“How are you holding up to the rigorous physical training, Howard?”

“Do you enjoy the firearms instruction?”

“Was the sensitivity training useful, or is it a guise for racial profiling?”

Howard answered every question with thoughtful, intelligent sound bites. He looked into the camera and connected with the viewing audience. It was pure gold. Ratings for channel 6 soared.

And Kathy closed each session with a curt nod, saying “I’m Kathy Borman on location with Howard Thorp, live and undercover, on special assignment with the DEA.” Howard wore the same jacket I wore, except his was new and fit better.

Howard Thorp was probably a nice guy. Hell, what do I know? He was maybe thirty (I’m no good at ages), was recently profiled as one of North Texas’ most eligible bachelors in one of those cheesy magazines, and was fit and trim from swimming God knows how many miles every day. A natural athlete, the man holds three gold medals and two silvers from the nineteen-eighty-something Olympics. What can I say?

But what made things interesting to me, twisted Texan that I am, sitting there at the counter that night, was that just a few hours earlier Olympic gold medalist Howard Thorp, Channel 6 Sports Anchor, a guy who routinely partied with the Cowboys, the Mavs and the Rangers, and was a known womanizer, this very same Howard Thorp had proven himself (video-recorded for posterity, I might add) to be cowardly. Like the lion from Oz. Or as we say here in the great state of Texas, chicken. Preparation and media hype aside, the man was yellow.

So when I looked at him all I could think was: cluck-cluck-cluck.

But now, seeing him there on the other side of Kathy, I felt sorry for him.

“Thank God it was a good bust,” he said to me, again, responding to my longer-than-polite gaze. “And I want to say to you, Fritz," he swallowed hard but managed to spit it out, "thank you for what you did out there tonight to help.”

Kathy checked my reaction.

I shrugged and gazed into my cup. “Just doing my job, Howard.”

“Quite right,” she remarked. “Fritz was just doing his job.”

Howard Thorp dropped his eyes to his own coffee.

Kathy, smiling at me again, leaned against me. “Aren’t you carrying a gun?” she asked, kind of purring. “I mean, I thought you said you always carried a gun.”

She must have noticed I’d removed my .45. No bulge, at least none under the armpit.

"Oh," I said, absently slapping the empty space. “It’s in the car. But I always carry a back up.” She looked at me curiously. “A second gun," I said, explaining. "Most cops carry one.”

Howard Thorp tilted his head at this, making a mental note to buy a second gun.

Kathy raised her eyebrows and looked intently about my person. This scrutiny made me a little uncomfortable. “Where?” she asked.

“Trust me,” I said. “It’s there.”

The waitress delivered our Grand Slams, then punished us by refilling our cups with that rancid brown water they call coffee. “There ya go-ah, honey,” she said to no one in particular.

Kathy ignored the food but lit another cigarette. She rested her chin on her palm and studied me a moment, stirring creamer into her cup absently. Something was gelling in her mind, and I had a feeling I was about to hear about it. “You know, Fritz,” she said, her voice trailing off.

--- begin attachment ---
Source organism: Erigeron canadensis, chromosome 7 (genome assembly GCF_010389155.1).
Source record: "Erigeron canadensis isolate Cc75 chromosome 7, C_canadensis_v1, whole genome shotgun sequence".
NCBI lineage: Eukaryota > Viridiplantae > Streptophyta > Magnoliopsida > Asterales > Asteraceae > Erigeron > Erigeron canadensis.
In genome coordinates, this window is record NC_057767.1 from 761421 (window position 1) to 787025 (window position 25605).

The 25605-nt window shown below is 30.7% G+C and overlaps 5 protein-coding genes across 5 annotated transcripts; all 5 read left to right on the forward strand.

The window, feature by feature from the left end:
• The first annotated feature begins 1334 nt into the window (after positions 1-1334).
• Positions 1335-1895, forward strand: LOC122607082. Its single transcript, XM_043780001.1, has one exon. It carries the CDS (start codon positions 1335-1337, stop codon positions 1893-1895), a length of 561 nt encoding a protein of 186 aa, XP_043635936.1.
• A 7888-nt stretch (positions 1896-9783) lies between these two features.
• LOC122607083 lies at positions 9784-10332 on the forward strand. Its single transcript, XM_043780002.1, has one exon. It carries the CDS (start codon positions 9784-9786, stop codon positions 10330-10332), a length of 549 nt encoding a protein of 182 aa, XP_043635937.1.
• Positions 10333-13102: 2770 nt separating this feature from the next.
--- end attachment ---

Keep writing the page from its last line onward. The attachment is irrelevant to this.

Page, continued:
(She sounds even better, up close right there in your ear like that, than she does on the air.)

“What?” I prompted her to complete her thought and shoveled hash browns into my mouth.

"I was thinking. You have a very photogenic face."

Like hell, I thought. “Sure,” I said to her.

Howard Thorp peered at me over the top of Kathy's head. It was as if he read ahead and didn’t like where this script was going.

Kathy continued. “You ever think about…"

I put a stop to it. "It's Mr. Thorp’s job to look good on camera. My job is to keep him from getting into too much trouble."

He seemed relieved to hear me say that.

"Well," Kathy said, countering, raising her mug to sip from it. "Unfortunately, Howard seems more than capable of keeping himself out of trouble. The only useable footage we got tonight was of his backside cowering behind a dumpster."

That icy comment came without warning and I choked on my wheat toast. So much for leaving things unsaid. Howard Thorp gritted his teeth and turned a bright red. Not an angry sort of red but the embarrassed kind. "Shit," was all he said under his breath.

"No problem, really," I said, not knowing what to say. "We got a good bust out of it. And it isn’t uncommon for someone to freeze up their first time out." It was a lie meant to save face for poor Howard.

Kathy Borman gave me a look that would chill margaritas. She wasn’t buying it. And I'm sure Howard saw what was coming and was dreading it.

"It is a problem," she said, putting her coffee down hard, spilling it. “Because my reputation is involved. And my career. Right now I have no story for this evening’s broadcast – unless I choose to show our-man-undercover wetting himself.”

She pivoted on her stool to face the Olympian directly. “Congratulations, Howard. You’ve given new meaning to the term yellow journalism." She slid off her stool and marched out of the restaurant.

Now, that was cold.

Howard sat there a moment, stunned. He didn’t look at me. He drew a deep breath then let it out slowly, composing himself. "I suppose," he said quietly, "I deserved that. I expect I will hear it for the rest of my life."

He stood up. "It's crazy," he said with a puzzled look on his face. "I was so excited to be working this assignment with you DEA guys. It never occurred to me that something like this would happen, but it did." He shrugged, and then walked off.

I watched him over my shoulder until I saw him pass through the Denny's front door. Poor SOB, I thought, and went back to work on my eggs.